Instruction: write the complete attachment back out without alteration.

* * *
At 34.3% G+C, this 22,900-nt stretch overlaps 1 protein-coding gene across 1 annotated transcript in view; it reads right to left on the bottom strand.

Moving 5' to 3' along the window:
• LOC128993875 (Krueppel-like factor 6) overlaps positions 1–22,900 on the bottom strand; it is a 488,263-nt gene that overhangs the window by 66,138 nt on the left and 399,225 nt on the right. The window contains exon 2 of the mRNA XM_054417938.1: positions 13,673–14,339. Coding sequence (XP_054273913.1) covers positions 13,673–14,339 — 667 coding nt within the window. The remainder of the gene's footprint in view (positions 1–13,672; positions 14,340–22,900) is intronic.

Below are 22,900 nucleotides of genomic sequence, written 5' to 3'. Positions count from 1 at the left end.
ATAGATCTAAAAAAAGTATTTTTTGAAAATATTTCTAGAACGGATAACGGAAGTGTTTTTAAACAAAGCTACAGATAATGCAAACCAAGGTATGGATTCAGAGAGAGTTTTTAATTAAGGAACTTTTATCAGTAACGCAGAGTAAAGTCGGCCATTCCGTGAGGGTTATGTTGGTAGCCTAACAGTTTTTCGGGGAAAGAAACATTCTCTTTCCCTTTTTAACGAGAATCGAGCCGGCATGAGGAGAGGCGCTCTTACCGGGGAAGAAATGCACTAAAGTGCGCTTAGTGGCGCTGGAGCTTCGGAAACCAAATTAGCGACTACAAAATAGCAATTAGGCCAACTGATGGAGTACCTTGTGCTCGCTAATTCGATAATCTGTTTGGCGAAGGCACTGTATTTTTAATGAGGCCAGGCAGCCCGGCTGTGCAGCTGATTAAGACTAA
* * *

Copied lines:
At 34.3% G+C, this 22,900-nt stretch overlaps 1 protein-coding gene across 1 annotated transcript in view; it reads right to left on the bottom strand.

Moving 5' to 3' along the window:
• LOC128993875 (Krueppel-like factor 6) overlaps positions 1–22,900 on the bottom strand; it is a 488,263-nt gene that overhangs the window by 66,138 nt on the left and 399,225 nt on the right. The window contains exon 2 of the mRNA XM_054417938.1: positions 13,673–14,339. Coding sequence (XP_054273913.1) covers positions 13,673–14,339 — 667 coding nt within the window. The remainder of the gene's footprint in view (positions 1–13,672; positions 14,340–22,900) is intronic.

Below are 22,900 nucleotides of genomic sequence, written 5' to 3'. Positions count from 1 at the left end.
ATAGATCTAAAAAAAGTATTTTTTGAAAATATTTCTAGAACGGATAACGGAAGTGTTTTTAAACAAAGCTACAGATAATGCAAACCAAGGTATGGATTCAGAGAGAGTTTTTAATTAAGGAACTTTTATCAGTAACGCAGAGTAAAGTCGGCCATTCCGTGAGGGTTATGTTGGTAGCCTAACAGTTTTTCGGGGAAAGAAACATTCTCTTTCCCTTTTTAACGAGAATCGAGCCGGCATGAGGAGAGGCGCTCTTACCGGGGAAGAAATGCACTAAAGTGCGCTTAGTGGCGCTGGAGCTTCGGAAACCAAATTAGCGACTACAAAATAGCAATTAGGCCAACTGATGGAGTACCTTGTGCTCGCTAATTCGATAATCTGTTTGGCGAAGGCACTGTATTTTTAATGAGGCCAGGCAGCCCGGCTGTGCAGCTGATTAAGACTAA